One of my personal highlights was visting associative and cooperative co-working spaces, particularly in Lille, where Simon Sarazin introduced me to the Coroutine and Mutualab communities, very clear examples of a deep cultural transformation that is taking place in the world of work. In France, they have a clear concept for this, to distinguish it from the purely commercial space-sharing initiatives: Tiers Lieux Open Source, open source 'third spaces'. Another great example is the Omni Commons in Oakland.

Check out these two videos to have a sense of the scale of the new makerspaces:


8. Cultural markers of the shift to a collaborative economy: Piketty, Rifkin and the Pope

Piketty's book showing how the current format of capitalism is structurally leading to more and more inequality, but especially its success, shows a cultural shift, despite the domination of hyperliberal forces in financial and regulatory institutions; that a mainstream author like Jeremy Rifkin can be invited in prime time to talk about the end of capitalism on a business channel is another, and so is the election of a pope which takes a clear stance against the inequality produced by the current political economy. They show an underlying cultural change that is reaching the mainstream, and will in time be shown by the regeneration of emancipatory social forces.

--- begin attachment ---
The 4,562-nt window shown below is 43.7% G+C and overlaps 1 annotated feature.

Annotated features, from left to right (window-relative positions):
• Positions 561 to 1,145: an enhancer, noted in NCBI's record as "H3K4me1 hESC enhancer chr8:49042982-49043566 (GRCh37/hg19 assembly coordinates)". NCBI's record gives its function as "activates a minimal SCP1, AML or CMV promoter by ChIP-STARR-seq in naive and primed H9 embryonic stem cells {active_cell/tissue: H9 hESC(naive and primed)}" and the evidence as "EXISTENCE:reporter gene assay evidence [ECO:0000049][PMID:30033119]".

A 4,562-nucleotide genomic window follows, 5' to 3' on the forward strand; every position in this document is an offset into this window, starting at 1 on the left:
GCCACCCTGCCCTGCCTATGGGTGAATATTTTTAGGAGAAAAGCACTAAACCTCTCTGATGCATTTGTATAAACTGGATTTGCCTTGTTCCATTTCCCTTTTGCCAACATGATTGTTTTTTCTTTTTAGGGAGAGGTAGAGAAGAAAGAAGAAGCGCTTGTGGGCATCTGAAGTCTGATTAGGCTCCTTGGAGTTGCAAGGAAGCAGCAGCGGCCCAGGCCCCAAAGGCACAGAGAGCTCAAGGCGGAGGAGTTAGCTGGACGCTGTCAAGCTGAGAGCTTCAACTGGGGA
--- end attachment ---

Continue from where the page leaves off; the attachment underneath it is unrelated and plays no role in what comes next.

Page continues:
9. The maturation of open value accounting and insurrectionary finance

Enterpreneurial coalitions like Enspiral is routinely using a co-budget application, and Guerilla Translation is also using a simple application of open value accounting, aimed at fairly rewarding all contributors. The Sensorica is continuing to develop its own more complex application. These are now no longer ideas, but real p2p practices. Find out more here.

Very significant is the creation of the Robin Hood Asset Management Cooperative‎, which uses a parasitic algorithm to funnel Wall Street funds to irrigate the commons, it is the Piketty thesis as a reverse practice. This interview with one of the founders on the Democratization of Finance is a mustread for the year 2014.


10. The rise of p2p solidarity practices and Commonfare

P2P movements and initiatives are now really thinking hard about renewing networked solidarity, such as the Broodfonds in the Netherlands. See here for more information about the emergence of Commonfare. And read Felix Stadler's excellent little pamphlet, Digital Solidarity. If Italy has become the country of excellence for the commons, then Greece is the prime example on solidarity initiatives, as for example through Solidarity for All.

We are keeping our eyes open for Cryptoequity initiatives, such as the Swarm initiative of Joel Dietz, as well. We don't understand Foundups well enough yet to have a judgment on it.

Reddit's announcement to create some kind of crypto-currency as a shared benefit with its contributor community is of interest as a first form of 'netarchical' benefit-sharing, a sign that capital starts to understand the 'value crisis' induced by peer production as well.